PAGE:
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Case report

Quadricuspid Aortic Valve: A Rare and Incidental Finding


A quadricuspid aortic valve (QAV) is an exceedingly rare congenital heart anomaly with around 200 cases reported in the literature since the first case was reported in 1862. To the best of our knowledge, there has not been any case of QAV associated with pregnancy. We report a case of a 29-year-old female with new-onset palpitations, diagnosed with QAV and mild aortic regurgitation during pregnancy. The patient presented with new-onset intermittent palpitations at the 37th week of pregnancy. Electrocardiogram (EKG) showed normal sinus rhythm, and transthoracic echocardiography revealed a quadricuspid aortic valve with three equal-sized cusps and one smaller cusp and mild aortic regurgitation without any additional anomalies. QAV morphology falls under the category type b Hurwitz & Roberts classification. She underwent normal vaginal delivery without any peripartum cardiac complications.

In conclusion, QAV is a rare congenital anomaly. It is not uncommon to be associated with aortopathies. The presence of QAV and associated anomalies in pregnancy makes it a high-risk state. Close monitoring, especially during the second and third trimesters, remain of utmost importance. Because of its rarity, the characteristics, natural history, and long-term outcomes of QAV are poorly defined.


The quadricuspid aortic valve (QAV) is one of the rare cardiac conditions and its incidence in the general population ranges from 0.013%-0.043%. [1] We conducted a literature review for the incidence of QAV during pregnancy and discovered that no similar case has been reported thus far. In 1973, Hurwitz and Roberts introduced the classification system in which seven subtypes, named A to G by the relative size of the four cusps, have been classified [2-3]. QAV is often found to be associated with various other congenital anomalies We hereby report a case of a 29-year-old healthy female, discovered to have a quadricuspid aortic valve at 37 weeks of gestation.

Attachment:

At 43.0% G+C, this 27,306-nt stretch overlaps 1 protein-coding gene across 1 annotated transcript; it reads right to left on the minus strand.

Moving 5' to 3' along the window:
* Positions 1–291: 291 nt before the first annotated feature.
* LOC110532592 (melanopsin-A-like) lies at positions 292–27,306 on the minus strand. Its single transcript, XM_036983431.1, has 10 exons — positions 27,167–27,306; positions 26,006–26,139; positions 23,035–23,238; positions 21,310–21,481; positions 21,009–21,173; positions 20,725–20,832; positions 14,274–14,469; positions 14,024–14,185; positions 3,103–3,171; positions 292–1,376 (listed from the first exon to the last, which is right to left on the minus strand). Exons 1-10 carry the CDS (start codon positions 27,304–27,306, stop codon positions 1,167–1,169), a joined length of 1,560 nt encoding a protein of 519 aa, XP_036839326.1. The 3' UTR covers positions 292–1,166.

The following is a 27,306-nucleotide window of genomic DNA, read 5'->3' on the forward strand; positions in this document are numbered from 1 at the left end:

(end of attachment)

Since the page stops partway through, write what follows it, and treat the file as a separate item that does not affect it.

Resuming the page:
Case Presentation

A 29-year-old female in her 37th week of pregnancy was referred to the cardiology clinic for palpitations that started about one to two weeks before presentation. She described the palpitations as intermittent in nature, without any dyspnea, chest pain, or other associated symptoms. Medical history was neither significant for a prior history of medical diseases nor a family history of heart disease. Vital signs were recorded as a heart rate of 80 bpm, blood pressure of 99/61 mmHg, and respiratory rate of 14 per minute. On exam, there was a regular heart rate with normal S1 and S2 without any extra heart sounds. EKG showed normal sinus rhythm. Transthoracic echocardiogram showed normal left and right ventricular size and systolic function, a quadricuspid aortic valve with three equal-sized cusps, and one smaller cusp (Figure 1) and mild aortic regurgitation (Figure 2). No other structural abnormalities were noted. She was advised to follow up at intervals of four to six weeks at the outpatient cardiology clinic for an assessment of volume status and aortic regurgitation. She underwent an uneventful vaginal delivery without any peri- or postpartum complications and was discharged home after three days of hospitalization. Ongoing follow-up with a cardiologist was recommended to monitor the post-partum complications of QAV in the setting of aortic regurgitation.